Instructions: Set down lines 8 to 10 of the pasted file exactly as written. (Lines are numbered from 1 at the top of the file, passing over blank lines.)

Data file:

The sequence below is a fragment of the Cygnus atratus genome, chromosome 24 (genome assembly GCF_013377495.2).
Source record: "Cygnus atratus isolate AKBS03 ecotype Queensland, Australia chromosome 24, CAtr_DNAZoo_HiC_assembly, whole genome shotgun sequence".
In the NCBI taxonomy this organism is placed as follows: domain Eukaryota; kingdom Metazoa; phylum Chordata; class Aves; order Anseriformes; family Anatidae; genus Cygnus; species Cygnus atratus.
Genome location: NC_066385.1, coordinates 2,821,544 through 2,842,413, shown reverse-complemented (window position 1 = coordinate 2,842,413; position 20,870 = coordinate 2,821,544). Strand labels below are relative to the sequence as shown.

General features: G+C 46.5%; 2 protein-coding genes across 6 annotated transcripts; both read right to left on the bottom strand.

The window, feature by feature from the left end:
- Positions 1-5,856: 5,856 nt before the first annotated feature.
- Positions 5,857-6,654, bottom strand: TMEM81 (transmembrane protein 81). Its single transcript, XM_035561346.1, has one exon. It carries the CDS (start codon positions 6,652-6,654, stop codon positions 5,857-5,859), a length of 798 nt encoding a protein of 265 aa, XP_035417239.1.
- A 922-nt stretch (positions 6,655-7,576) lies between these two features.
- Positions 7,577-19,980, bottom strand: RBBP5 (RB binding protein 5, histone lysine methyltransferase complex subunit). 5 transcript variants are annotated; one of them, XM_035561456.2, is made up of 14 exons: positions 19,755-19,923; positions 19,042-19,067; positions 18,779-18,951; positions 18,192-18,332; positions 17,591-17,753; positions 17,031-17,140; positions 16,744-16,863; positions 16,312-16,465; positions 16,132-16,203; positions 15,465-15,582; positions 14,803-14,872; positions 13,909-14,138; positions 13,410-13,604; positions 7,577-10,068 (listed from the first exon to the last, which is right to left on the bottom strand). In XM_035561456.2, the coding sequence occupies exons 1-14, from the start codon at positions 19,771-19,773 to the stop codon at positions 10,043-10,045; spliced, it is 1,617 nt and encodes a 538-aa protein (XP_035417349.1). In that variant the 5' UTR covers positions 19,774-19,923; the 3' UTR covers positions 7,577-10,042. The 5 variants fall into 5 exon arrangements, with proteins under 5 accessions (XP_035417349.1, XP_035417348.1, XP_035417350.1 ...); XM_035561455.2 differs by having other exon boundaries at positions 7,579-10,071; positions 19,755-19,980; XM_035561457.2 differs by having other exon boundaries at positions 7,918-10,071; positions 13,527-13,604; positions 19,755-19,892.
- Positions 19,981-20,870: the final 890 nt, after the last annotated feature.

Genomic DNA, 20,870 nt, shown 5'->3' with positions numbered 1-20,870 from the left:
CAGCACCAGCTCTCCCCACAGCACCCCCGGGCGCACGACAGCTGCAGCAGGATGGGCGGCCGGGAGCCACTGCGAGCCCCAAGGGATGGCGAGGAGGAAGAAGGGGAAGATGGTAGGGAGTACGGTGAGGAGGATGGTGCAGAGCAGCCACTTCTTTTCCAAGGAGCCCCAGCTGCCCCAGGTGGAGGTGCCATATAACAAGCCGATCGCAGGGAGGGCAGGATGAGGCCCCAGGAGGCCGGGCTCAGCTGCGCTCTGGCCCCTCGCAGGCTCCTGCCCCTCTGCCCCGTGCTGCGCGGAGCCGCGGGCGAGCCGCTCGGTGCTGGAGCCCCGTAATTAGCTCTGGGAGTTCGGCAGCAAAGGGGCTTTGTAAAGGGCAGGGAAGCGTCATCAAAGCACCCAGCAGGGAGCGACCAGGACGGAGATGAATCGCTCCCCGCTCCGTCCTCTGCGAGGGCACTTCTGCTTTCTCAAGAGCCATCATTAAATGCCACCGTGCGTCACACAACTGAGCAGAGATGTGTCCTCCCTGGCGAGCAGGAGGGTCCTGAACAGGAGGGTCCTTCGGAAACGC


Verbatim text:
- Positions 5,857-6,654, bottom strand: TMEM81 (transmembrane protein 81). Its single transcript, XM_035561346.1, has one exon. It carries the CDS (start codon positions 6,652-6,654, stop codon positions 5,857-5,859), a length of 798 nt encoding a protein of 265 aa, XP_035417239.1.
- A 922-nt stretch (positions 6,655-7,576) lies between these two features.
- Positions 7,577-19,980, bottom strand: RBBP5 (RB binding protein 5, histone lysine methyltransferase complex subunit). 5 transcript variants are annotated; one of them, XM_035561456.2, is made up of 14 exons: positions 19,755-19,923; positions 19,042-19,067; positions 18,779-18,951; positions 18,192-18,332; positions 17,591-17,753; positions 17,031-17,140; positions 16,744-16,863; positions 16,312-16,465; positions 16,132-16,203; positions 15,465-15,582; positions 14,803-14,872; positions 13,909-14,138; positions 13,410-13,604; positions 7,577-10,068 (listed from the first exon to the last, which is right to left on the bottom strand). In XM_035561456.2, the coding sequence occupies exons 1-14, from the start codon at positions 19,771-19,773 to the stop codon at positions 10,043-10,045; spliced, it is 1,617 nt and encodes a 538-aa protein (XP_035417349.1). In that variant the 5' UTR covers positions 19,774-19,923; the 3' UTR covers positions 7,577-10,042. The 5 variants fall into 5 exon arrangements, with proteins under 5 accessions (XP_035417349.1, XP_035417348.1, XP_035417350.1 ...); XM_035561455.2 differs by having other exon boundaries at positions 7,579-10,071; positions 19,755-19,980; XM_035561457.2 differs by having other exon boundaries at positions 7,918-10,071; positions 13,527-13,604; positions 19,755-19,892.